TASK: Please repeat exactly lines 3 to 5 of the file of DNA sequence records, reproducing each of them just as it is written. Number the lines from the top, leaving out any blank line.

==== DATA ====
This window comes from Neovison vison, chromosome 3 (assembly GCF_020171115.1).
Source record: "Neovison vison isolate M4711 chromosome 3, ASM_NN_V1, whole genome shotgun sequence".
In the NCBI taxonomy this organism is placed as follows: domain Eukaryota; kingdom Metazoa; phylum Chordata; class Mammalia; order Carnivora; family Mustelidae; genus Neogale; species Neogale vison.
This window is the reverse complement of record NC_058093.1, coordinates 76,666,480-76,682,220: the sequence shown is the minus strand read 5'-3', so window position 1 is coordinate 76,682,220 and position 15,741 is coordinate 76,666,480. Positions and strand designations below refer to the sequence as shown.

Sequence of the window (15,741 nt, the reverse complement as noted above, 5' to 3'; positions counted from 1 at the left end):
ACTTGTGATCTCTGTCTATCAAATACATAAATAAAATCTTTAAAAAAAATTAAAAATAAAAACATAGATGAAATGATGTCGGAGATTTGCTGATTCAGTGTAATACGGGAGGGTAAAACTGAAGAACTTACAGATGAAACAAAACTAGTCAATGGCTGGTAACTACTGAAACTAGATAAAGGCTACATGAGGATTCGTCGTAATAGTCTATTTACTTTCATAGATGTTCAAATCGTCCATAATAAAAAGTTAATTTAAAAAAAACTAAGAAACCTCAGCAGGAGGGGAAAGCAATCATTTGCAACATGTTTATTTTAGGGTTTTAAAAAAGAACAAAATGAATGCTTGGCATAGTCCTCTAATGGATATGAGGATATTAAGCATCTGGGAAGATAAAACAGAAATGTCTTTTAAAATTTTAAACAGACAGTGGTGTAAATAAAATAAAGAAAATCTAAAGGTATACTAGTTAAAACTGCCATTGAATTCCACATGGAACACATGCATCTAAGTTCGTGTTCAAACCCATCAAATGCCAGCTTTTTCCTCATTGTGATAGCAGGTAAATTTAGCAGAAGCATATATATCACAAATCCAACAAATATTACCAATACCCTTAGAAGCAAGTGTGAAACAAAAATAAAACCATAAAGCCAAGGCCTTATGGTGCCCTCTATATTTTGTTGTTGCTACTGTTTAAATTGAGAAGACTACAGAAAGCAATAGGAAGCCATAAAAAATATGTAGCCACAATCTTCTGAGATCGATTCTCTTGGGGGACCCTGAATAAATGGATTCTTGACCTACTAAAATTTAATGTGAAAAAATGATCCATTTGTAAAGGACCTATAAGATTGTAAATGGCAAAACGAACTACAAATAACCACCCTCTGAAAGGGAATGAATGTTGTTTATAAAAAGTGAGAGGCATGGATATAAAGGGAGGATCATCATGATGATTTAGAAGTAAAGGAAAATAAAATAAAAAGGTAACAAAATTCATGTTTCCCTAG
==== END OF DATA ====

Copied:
In the NCBI taxonomy this organism is placed as follows: domain Eukaryota; kingdom Metazoa; phylum Chordata; class Mammalia; order Carnivora; family Mustelidae; genus Neogale; species Neogale vison.
This window is the reverse complement of record NC_058093.1, coordinates 76,666,480-76,682,220: the sequence shown is the minus strand read 5'-3', so window position 1 is coordinate 76,682,220 and position 15,741 is coordinate 76,666,480. Positions and strand designations below refer to the sequence as shown.

Sequence of the window (15,741 nt, the reverse complement as noted above, 5' to 3'; positions counted from 1 at the left end):